Monza ’ s a place well used to creating legends. Icons. Heroes. Sebastian Vettel’s first Formula 1 win springs to mind, 12 years ago, at a rain-lashed Cathedral of Speed.
Monza is also well used to creating drama. Think back to McLaren’s near-perfect 1988 season. Where did it falter? Retiffilo. Ayrton Senna collided with Jean-Louis Schlesser, while lapping the Williams.
That race was just a month after the death of Ferrari founder Enzo Ferrari. So you can only imagine the tifosi response when Gerhard Berger and Michele Alboreto finished one-two for the Scuderia.
Last weekend, the FIA World Rally Championship wrote its own chapter in the history of the Autodromo Nazionale di Monza.
It’s a chapter with plenty of heroes. And no end of drama. And an ending which rivalled any of the great finales of previous WRC campaigns.
Seeing Elfyn Evans slide off the road was a heart-breaker for the Welshman. He’d been inch-perfect for a day and a half when he was caught out by a shockingly slippery third-gear right-hander. There was nothing he could do. The unexpected snow simply accentuated the slide and the drop down the bank.
You could have heard a pin drop when the first shots of the stricken Toyota Yaris were beamed across the service park.
It didn’t take long for that silence to be broken by applause for Evans’ immediate actions. Warning his team-mate, but also his championship rival, Sébastien Ogier to slow and avoid the same fate was one of the year’s more enduring emotional moments.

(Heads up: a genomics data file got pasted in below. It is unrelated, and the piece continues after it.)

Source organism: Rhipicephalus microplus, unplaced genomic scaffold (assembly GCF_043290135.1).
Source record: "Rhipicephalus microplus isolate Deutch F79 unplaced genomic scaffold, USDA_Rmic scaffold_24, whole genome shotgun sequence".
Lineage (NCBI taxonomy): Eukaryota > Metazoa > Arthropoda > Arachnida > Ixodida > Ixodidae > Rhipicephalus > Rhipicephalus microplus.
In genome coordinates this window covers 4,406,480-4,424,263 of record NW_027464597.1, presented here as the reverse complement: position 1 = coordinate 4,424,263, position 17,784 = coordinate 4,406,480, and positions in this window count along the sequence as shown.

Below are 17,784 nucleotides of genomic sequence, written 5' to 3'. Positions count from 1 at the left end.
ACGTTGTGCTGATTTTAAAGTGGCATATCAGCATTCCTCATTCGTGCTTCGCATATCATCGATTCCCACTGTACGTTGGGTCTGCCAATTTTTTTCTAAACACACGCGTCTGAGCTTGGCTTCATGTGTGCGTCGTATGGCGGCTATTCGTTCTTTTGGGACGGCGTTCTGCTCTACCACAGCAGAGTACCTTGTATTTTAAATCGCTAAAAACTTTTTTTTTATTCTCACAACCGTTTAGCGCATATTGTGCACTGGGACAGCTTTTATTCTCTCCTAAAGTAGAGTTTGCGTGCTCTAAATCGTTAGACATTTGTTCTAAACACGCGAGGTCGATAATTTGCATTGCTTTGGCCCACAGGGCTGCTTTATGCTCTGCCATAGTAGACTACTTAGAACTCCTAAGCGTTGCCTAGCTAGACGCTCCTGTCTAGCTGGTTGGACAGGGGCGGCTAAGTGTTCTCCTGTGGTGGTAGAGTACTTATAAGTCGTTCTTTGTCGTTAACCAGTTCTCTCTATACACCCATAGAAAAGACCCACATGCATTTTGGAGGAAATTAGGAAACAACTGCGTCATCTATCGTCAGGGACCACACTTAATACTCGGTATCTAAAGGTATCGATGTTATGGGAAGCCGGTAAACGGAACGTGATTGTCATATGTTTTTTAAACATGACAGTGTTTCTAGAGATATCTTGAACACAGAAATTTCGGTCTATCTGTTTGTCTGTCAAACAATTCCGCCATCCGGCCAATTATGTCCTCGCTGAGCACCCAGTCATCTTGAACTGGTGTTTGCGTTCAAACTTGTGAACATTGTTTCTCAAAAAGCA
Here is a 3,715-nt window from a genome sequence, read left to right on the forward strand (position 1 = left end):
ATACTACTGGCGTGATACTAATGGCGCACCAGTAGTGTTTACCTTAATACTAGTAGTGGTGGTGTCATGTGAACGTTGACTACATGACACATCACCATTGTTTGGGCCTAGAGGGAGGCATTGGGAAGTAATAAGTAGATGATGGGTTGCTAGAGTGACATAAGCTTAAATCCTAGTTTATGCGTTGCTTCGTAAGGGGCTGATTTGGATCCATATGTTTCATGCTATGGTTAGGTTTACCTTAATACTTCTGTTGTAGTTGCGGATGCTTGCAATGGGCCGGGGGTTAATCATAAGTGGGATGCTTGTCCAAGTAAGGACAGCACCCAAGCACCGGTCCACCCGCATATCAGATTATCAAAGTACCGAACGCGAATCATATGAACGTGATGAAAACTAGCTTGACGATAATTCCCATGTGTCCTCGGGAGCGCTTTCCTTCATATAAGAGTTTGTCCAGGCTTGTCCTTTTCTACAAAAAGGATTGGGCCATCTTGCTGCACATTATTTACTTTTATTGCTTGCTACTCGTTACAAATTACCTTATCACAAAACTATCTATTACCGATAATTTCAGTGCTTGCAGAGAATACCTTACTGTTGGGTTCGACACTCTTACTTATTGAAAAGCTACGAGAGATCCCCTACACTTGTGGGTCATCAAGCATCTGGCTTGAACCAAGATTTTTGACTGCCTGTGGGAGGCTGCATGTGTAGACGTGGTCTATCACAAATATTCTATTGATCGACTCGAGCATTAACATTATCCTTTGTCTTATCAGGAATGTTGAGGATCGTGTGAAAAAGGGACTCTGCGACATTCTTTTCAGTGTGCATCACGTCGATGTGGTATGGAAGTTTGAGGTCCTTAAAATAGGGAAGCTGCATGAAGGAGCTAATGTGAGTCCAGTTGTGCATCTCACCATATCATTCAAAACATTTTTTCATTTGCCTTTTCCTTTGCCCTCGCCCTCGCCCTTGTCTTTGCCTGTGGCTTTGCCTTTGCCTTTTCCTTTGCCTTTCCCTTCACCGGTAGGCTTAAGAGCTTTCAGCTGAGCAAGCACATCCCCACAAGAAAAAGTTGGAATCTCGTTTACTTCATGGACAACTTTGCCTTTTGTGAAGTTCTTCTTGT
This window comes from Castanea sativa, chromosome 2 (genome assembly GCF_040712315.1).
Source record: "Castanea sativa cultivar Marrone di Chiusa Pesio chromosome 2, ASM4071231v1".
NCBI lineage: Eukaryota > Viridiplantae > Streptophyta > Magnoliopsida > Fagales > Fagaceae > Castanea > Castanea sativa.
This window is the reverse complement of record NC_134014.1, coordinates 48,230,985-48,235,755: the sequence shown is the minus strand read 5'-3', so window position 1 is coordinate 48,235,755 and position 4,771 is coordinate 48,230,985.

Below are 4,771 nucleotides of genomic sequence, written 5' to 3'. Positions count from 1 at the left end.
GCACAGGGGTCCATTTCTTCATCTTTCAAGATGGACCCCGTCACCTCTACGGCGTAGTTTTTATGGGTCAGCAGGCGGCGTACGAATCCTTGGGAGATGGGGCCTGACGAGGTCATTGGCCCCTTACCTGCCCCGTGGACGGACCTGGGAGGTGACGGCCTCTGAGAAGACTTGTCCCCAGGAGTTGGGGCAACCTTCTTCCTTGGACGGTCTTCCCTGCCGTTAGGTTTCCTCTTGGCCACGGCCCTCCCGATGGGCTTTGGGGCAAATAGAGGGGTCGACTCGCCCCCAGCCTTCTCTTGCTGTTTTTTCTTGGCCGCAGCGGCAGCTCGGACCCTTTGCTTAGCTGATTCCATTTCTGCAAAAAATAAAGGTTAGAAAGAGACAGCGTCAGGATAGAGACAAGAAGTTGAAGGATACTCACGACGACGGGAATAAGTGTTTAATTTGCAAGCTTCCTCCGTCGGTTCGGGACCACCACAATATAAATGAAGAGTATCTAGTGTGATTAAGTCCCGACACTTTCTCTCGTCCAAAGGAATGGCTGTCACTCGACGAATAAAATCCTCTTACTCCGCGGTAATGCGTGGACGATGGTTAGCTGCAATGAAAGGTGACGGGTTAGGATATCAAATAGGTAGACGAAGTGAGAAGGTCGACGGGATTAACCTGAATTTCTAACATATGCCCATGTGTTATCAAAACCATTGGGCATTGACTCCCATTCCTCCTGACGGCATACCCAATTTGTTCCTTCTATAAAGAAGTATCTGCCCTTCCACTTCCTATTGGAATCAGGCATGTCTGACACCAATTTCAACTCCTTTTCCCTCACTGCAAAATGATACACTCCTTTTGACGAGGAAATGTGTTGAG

Evans knew if he let Ogier tackle that corner unaided there was a strong possibility the Frenchman could crash. That wasn’t the way Evans wanted to take the title.
Ogier got through, made it back to service and finished the job a day later. Championship number seven was his.
The Frenchman’s delight and relief contrasted starkly with the emotion etched deep across Evans’ face. Twenty-five years on from British rallying’s finest hour when Colin McRae was crowned 1995 world champion, an Evans title would have gone very well for his home fans.
The dignity and decency with which Evans dealt with losing a dream that seemed entirely within his grasp was inspiring. And certainly not lost on Ogier. The champion wasted no time in talking of his team-mate in terms of further rivalry next season. And that is the greatest compliment the Gap man could pay him.
The challenge of this final round was immense and the weather certainly fed into that. Watching drivers deep in conversation with gravel note crews, phones plugged to their ears, desperate for the latest meteo announcement from the mountains gave this event a genuine Rallye Monte-Carlo feel.
It was, of course, a successful one for Hyundai Motorsport, which celebrated back-to-back championships. As an Italian, celebrating in his native northern Italy, team principal Andrea Adamo was ready to provide more emotion.
Monza delivered. It was a thriller, a fitting finale and a rally entirely in keeping with a place where speed, bravery and success is so dearly cherished.